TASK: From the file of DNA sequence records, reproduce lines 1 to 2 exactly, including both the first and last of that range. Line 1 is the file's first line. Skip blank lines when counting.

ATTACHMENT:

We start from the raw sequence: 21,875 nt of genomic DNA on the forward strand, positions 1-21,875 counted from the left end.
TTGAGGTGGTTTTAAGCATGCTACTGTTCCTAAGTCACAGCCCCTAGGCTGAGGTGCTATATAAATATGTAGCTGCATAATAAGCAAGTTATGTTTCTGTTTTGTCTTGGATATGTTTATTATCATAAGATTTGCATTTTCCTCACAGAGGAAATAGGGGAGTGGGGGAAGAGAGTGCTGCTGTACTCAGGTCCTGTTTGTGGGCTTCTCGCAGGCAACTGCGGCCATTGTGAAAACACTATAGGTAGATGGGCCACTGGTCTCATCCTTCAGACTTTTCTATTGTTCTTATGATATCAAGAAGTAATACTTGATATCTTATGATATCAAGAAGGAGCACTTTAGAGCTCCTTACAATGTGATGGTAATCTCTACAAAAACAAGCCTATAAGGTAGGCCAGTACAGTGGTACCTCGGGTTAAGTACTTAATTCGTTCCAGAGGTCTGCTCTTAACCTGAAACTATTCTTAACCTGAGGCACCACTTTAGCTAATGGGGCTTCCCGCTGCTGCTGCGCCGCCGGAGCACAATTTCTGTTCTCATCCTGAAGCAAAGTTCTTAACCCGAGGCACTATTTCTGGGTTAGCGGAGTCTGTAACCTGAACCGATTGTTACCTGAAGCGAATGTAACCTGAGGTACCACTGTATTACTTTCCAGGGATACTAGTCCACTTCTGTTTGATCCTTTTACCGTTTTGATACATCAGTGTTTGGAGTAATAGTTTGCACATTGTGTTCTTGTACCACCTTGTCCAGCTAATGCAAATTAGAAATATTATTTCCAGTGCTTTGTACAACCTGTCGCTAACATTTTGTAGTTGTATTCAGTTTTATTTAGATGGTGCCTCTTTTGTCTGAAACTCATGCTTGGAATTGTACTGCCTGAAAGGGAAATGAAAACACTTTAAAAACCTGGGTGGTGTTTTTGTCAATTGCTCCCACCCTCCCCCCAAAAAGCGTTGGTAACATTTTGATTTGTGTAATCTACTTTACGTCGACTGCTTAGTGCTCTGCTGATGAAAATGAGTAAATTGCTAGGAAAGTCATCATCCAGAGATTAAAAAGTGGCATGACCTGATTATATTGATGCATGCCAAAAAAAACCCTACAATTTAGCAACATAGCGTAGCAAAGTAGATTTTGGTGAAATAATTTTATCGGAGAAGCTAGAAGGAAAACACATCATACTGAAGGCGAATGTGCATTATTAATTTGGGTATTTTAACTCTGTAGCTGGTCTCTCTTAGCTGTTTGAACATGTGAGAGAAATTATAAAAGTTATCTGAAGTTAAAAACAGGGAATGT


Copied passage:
We start from the raw sequence: 21,875 nt of genomic DNA on the forward strand, positions 1-21,875 counted from the left end.
TTGAGGTGGTTTTAAGCATGCTACTGTTCCTAAGTCACAGCCCCTAGGCTGAGGTGCTATATAAATATGTAGCTGCATAATAAGCAAGTTATGTTTCTGTTTTGTCTTGGATATGTTTATTATCATAAGATTTGCATTTTCCTCACAGAGGAAATAGGGGAGTGGGGGAAGAGAGTGCTGCTGTACTCAGGTCCTGTTTGTGGGCTTCTCGCAGGCAACTGCGGCCATTGTGAAAACACTATAGGTAGATGGGCCACTGGTCTCATCCTTCAGACTTTTCTATTGTTCTTATGATATCAAGAAGTAATACTTGATATCTTATGATATCAAGAAGGAGCACTTTAGAGCTCCTTACAATGTGATGGTAATCTCTACAAAAACAAGCCTATAAGGTAGGCCAGTACAGTGGTACCTCGGGTTAAGTACTTAATTCGTTCCAGAGGTCTGCTCTTAACCTGAAACTATTCTTAACCTGAGGCACCACTTTAGCTAATGGGGCTTCCCGCTGCTGCTGCGCCGCCGGAGCACAATTTCTGTTCTCATCCTGAAGCAAAGTTCTTAACCCGAGGCACTATTTCTGGGTTAGCGGAGTCTGTAACCTGAACCGATTGTTACCTGAAGCGAATGTAACCTGAGGTACCACTGTATTACTTTCCAGGGATACTAGTCCACTTCTGTTTGATCCTTTTACCGTTTTGATACATCAGTGTTTGGAGTAATAGTTTGCACATTGTGTTCTTGTACCACCTTGTCCAGCTAATGCAAATTAGAAATATTATTTCCAGTGCTTTGTACAACCTGTCGCTAACATTTTGTAGTTGTATTCAGTTTTATTTAGATGGTGCCTCTTTTGTCTGAAACTCATGCTTGGAATTGTACTGCCTGAAAGGGAAATGAAAACACTTTAAAAACCTGGGTGGTGTTTTTGTCAATTGCTCCCACCCTCCCCCCAAAAAGCGTTGGTAACATTTTGATTTGTGTAATCTACTTTACGTCGACTGCTTAGTGCTCTGCTGATGAAAATGAGTAAATTGCTAGGAAAGTCATCATCCAGAGATTAAAAAGTGGCATGACCTGATTATATTGATGCATGCCAAAAAAAACCCTACAATTTAGCAACATAGCGTAGCAAAGTAGATTTTGGTGAAATAATTTTATCGGAGAAGCTAGAAGGAAAACACATCATACTGAAGGCGAATGTGCATTATTAATTTGGGTATTTTAACTCTGTAGCTGGTCTCTCTTAGCTGTTTGAACATGTGAGAGAAATTATAAAAGTTATCTGAAGTTAAAAACAGGGAATGT